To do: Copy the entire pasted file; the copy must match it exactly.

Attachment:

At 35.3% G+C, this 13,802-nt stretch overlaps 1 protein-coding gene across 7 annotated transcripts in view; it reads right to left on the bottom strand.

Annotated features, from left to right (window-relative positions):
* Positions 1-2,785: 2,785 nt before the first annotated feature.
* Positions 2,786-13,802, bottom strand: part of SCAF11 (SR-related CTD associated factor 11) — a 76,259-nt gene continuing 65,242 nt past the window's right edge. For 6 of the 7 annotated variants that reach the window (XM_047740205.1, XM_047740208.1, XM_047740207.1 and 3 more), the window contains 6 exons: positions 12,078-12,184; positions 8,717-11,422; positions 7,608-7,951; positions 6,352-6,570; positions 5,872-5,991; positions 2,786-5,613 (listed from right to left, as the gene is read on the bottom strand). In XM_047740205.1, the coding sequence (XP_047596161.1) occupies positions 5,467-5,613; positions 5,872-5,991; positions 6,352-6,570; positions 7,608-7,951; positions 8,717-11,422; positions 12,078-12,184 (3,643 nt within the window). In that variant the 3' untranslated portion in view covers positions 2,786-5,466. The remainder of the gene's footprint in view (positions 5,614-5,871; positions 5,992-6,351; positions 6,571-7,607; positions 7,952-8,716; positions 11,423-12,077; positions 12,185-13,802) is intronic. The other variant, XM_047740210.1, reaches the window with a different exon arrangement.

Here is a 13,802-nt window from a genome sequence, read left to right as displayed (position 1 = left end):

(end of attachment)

At 35.3% G+C, this 13,802-nt stretch overlaps 1 protein-coding gene across 7 annotated transcripts in view; it reads right to left on the bottom strand.

Annotated features, from left to right (window-relative positions):
* Positions 1-2,785: 2,785 nt before the first annotated feature.
* Positions 2,786-13,802, bottom strand: part of SCAF11 (SR-related CTD associated factor 11) — a 76,259-nt gene continuing 65,242 nt past the window's right edge. For 6 of the 7 annotated variants that reach the window (XM_047740205.1, XM_047740208.1, XM_047740207.1 and 3 more), the window contains 6 exons: positions 12,078-12,184; positions 8,717-11,422; positions 7,608-7,951; positions 6,352-6,570; positions 5,872-5,991; positions 2,786-5,613 (listed from right to left, as the gene is read on the bottom strand). In XM_047740205.1, the coding sequence (XP_047596161.1) occupies positions 5,467-5,613; positions 5,872-5,991; positions 6,352-6,570; positions 7,608-7,951; positions 8,717-11,422; positions 12,078-12,184 (3,643 nt within the window). In that variant the 3' untranslated portion in view covers positions 2,786-5,466. The remainder of the gene's footprint in view (positions 5,614-5,871; positions 5,992-6,351; positions 6,571-7,607; positions 7,952-8,716; positions 11,423-12,077; positions 12,185-13,802) is intronic. The other variant, XM_047740210.1, reaches the window with a different exon arrangement.

Here is a 13,802-nt window from a genome sequence, read left to right as displayed (position 1 = left end):